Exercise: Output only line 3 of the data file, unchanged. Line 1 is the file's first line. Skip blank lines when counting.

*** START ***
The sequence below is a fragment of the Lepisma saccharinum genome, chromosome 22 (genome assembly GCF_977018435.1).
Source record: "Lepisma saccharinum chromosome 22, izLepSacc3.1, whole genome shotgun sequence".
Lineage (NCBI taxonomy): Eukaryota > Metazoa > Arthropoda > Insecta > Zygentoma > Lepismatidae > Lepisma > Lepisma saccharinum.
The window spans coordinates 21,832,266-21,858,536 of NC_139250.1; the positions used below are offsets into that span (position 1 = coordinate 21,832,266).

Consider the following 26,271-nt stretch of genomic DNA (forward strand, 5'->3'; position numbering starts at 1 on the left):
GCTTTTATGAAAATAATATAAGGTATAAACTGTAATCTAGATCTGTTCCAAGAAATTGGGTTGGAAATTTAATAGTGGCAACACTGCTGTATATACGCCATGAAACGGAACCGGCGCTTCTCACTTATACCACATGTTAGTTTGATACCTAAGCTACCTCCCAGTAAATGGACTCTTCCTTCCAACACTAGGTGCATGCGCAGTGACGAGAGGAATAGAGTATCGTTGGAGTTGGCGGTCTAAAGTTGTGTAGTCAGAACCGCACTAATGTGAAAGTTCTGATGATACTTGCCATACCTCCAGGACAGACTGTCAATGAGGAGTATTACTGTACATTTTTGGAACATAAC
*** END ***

Lineage (NCBI taxonomy): Eukaryota > Metazoa > Arthropoda > Insecta > Zygentoma > Lepismatidae > Lepisma > Lepisma saccharinum.